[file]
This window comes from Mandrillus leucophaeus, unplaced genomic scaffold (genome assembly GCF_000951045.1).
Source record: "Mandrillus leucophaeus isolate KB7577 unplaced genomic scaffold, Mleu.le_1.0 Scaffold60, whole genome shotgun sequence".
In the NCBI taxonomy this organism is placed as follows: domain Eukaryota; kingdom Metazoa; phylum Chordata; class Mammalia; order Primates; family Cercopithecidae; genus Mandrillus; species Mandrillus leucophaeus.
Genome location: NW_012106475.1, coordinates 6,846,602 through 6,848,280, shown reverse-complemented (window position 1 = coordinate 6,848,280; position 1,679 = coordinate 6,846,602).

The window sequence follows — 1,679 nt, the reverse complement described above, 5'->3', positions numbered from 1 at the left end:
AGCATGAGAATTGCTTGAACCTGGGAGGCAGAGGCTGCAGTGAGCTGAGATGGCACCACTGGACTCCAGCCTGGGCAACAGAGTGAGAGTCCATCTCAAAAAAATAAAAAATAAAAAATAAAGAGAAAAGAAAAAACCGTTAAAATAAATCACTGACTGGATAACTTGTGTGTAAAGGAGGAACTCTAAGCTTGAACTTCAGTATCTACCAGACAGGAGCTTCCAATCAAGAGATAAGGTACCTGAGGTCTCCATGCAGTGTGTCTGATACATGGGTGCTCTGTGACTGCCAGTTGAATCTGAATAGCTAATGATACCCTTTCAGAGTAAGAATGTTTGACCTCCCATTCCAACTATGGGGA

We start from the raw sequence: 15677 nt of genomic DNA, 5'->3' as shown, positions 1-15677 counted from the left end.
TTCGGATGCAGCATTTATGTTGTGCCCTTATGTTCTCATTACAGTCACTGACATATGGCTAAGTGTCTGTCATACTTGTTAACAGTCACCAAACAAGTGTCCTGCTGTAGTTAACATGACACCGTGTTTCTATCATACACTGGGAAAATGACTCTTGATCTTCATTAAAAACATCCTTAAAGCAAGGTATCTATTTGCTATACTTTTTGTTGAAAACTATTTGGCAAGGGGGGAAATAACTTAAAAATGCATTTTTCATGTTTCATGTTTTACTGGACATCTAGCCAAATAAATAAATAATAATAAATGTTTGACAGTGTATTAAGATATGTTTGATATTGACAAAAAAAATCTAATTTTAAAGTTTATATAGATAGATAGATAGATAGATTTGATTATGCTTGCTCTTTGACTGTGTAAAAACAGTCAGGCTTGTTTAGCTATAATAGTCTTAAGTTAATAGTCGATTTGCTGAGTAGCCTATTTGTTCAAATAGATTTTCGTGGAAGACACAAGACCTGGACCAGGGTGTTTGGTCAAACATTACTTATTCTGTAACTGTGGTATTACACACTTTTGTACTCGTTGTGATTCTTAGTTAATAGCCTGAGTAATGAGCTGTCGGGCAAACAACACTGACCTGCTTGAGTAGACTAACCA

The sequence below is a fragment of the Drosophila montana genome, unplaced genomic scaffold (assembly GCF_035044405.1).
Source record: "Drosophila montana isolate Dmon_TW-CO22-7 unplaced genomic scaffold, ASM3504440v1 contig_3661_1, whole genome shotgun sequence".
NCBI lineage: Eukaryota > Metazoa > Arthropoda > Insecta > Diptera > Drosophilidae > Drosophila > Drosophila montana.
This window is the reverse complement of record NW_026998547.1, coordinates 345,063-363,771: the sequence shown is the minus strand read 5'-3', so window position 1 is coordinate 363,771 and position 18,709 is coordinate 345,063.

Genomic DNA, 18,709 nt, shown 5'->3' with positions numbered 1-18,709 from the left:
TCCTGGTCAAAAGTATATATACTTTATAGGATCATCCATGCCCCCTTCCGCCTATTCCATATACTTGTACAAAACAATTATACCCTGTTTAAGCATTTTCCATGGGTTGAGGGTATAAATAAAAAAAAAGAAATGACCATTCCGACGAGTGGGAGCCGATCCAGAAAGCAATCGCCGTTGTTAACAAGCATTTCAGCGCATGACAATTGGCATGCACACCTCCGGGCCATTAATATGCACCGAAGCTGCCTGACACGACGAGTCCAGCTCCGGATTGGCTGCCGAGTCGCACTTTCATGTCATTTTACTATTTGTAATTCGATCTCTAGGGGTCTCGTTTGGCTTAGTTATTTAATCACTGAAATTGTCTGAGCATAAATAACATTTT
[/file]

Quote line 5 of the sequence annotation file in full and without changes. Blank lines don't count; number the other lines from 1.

The window sequence follows — 1,679 nt, the reverse complement described above, 5'->3', positions numbered from 1 at the left end: